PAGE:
The Federal Bureau of Prisons and United States Marshals Service announced on Friday that they are going to begin moving about 6,800 new inmates who have been committed to BOP in recent months and have been staying at local detention facilities. “The bureau will process all newly-sentenced Bureau inmates through one of three quarantine sites—FCC Yazoo City, Miss.; FCC Victorville, Calif.; and FTC Oklahoma City, Okla.—or through a Bureau detention center/jail unit,” said the press release. “The bureau will test all inmates upon arrival at a bureau detention center/ jail unit or at one of the three quarantine sites. All inmates will be tested again before movement to their designated bureau facility.” The agency significantly decreased internal inmate movements to mitigate the spread of the coronavirus after much push back from lawmakers and union officials.
The Homeland Security Department’s cyber division is stepping up its protections for CDC and HHS due to increased hacking attempts by foreign governments to steal coronavirus research. “We pivoted our organization the first quarter of this year to really helping the nation with this COVID response,” Assistant Director for Cybersecurity at the Cybersecurity and Infrastructure Security Agency Bryan Ware said. “There’s nowhere that said that pandemic response was within our job, but we realized very quickly that our adversaries…whether they’re state actors or criminal actors, that they could present great risks to [the United States],” Cyberscoop reported.
More than 70 federal agencies and departments have signed almost 22,000 coronavirus-related contracts since February, totaling over $13 billion. HHS has been the biggest spender with over $7 billion in spending, Meritalk reported on Friday.
Over the holiday weekend, President Trump continued his attacks on vote-by-mail, which many election experts and lawmakers are looking to expand due to the pandemic. In response, Dave Levinthal, editor-at-large for the Center for Public Integrity, noted on Tuesday that “other government business [is] done via mail” such as “[Census] forms and Trump-signed stimulus checks” for coronavirus relief.
On Friday, White House Press Secretary Kayleigh McEnany said Trump would donate his salary this quarter to HHS to help develop coronavirus therapies. The president has been donating his salary to various federal agencies since he took office in 2017. However, Noah Bookbinder, executive director of the watchdog Citizens for Responsibility and Ethics in Washington, tweeted on Tuesday: “Trump’s decision not to divest his businesses netted him $434 million in personal revenue in 2018 alone—the last year for which data is available. That’s a thousand times more than his presidential salary” of $400,000 annually.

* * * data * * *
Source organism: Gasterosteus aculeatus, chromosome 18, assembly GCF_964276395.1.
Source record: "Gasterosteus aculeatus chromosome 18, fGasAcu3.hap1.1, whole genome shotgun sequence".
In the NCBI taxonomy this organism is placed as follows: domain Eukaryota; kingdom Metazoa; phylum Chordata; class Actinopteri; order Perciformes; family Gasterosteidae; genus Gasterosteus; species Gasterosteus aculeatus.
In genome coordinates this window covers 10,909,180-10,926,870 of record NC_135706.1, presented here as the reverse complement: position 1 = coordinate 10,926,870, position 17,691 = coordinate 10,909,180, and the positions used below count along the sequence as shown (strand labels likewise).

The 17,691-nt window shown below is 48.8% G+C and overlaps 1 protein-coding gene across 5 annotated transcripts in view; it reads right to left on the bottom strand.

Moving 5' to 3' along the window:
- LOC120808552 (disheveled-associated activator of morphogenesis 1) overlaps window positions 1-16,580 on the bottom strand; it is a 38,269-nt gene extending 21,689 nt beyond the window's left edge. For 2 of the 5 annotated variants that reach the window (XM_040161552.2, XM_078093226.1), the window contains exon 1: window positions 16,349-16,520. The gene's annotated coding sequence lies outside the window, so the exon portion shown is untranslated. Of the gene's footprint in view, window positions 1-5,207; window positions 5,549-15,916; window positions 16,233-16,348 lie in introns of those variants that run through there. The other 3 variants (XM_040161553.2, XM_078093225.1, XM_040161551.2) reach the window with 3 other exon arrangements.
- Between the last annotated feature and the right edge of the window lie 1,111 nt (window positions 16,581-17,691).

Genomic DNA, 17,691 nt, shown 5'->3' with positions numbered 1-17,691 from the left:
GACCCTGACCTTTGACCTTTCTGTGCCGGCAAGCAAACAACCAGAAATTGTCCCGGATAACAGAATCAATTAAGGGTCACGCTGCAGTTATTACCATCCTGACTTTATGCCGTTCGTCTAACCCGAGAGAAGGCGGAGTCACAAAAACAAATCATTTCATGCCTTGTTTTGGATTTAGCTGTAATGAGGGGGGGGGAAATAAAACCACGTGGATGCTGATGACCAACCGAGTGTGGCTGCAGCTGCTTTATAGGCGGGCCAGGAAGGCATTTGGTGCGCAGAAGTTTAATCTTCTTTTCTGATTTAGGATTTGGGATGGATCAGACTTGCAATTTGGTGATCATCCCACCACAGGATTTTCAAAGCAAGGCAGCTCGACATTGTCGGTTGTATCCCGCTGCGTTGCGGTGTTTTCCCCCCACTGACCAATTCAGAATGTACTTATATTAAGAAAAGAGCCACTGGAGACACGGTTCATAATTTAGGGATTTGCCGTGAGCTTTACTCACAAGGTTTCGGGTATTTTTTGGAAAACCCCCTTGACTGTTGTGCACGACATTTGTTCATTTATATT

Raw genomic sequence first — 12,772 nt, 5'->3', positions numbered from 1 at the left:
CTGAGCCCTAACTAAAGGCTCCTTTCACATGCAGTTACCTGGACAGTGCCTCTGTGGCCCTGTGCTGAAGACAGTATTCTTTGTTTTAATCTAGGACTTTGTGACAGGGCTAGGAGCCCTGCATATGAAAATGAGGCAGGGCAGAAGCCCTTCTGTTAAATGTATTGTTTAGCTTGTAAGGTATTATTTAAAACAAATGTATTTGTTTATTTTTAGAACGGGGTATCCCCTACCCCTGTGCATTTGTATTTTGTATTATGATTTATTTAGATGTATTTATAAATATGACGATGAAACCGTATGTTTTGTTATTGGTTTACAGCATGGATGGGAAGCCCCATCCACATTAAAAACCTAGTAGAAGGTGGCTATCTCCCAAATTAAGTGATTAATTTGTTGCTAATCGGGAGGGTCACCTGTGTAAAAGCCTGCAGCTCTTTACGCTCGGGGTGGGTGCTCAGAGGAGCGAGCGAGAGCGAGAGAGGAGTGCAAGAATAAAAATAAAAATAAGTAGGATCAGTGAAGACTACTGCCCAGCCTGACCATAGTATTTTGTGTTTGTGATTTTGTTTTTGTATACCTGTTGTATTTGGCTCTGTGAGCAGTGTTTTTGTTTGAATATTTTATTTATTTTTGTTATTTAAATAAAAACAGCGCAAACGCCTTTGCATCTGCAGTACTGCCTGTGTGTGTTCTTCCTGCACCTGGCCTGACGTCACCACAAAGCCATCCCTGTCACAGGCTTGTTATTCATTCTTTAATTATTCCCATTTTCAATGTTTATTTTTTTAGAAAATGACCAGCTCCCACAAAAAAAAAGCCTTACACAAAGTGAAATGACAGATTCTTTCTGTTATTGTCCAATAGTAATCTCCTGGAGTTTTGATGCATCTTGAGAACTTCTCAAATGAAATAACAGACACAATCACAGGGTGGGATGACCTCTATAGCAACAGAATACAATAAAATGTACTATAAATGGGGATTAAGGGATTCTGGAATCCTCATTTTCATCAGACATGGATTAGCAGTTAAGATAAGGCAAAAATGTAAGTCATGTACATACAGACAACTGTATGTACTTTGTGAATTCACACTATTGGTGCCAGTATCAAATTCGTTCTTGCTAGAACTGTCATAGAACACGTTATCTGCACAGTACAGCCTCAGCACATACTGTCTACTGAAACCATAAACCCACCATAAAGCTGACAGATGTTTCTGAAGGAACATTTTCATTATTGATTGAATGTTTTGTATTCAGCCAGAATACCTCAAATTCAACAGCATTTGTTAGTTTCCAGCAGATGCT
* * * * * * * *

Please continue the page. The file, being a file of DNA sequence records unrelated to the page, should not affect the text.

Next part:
Following American University’s annual career fair hosted online due to the pandemic, a U.S. Customs and Border Protection recruiter accidentally released the personal information for more than 1,300 current and former students. The information was shared with all of the employer participants, including CBP, The Washington Post reported. The agency said it is investigating what happened. In an email to the students (viewed by the paper), a CBP supervisor said: “I would like to assure you that this is not standard practice and we take the dissemination of this information very seriously.”
Defense Secretary Mark Esper said he supports extending coronavirus deployments for the National Guard and National Guard Chief General Joseph Lengyel said he recommended extending the deadline until at least the end of July, Politico reported. This was following reports President Trump is looking to put a “hard stop” on the deployments on June 24, which could preclude some from receiving federal benefits.
Upcoming: White House Press Secretary Kayleigh McEnany will hold a briefing at 2 p.m.
Today’s GovExec Daily podcast episode is about how misinformation and conspiracy theories can spread online about the pandemic and what governments and organizations can do about it.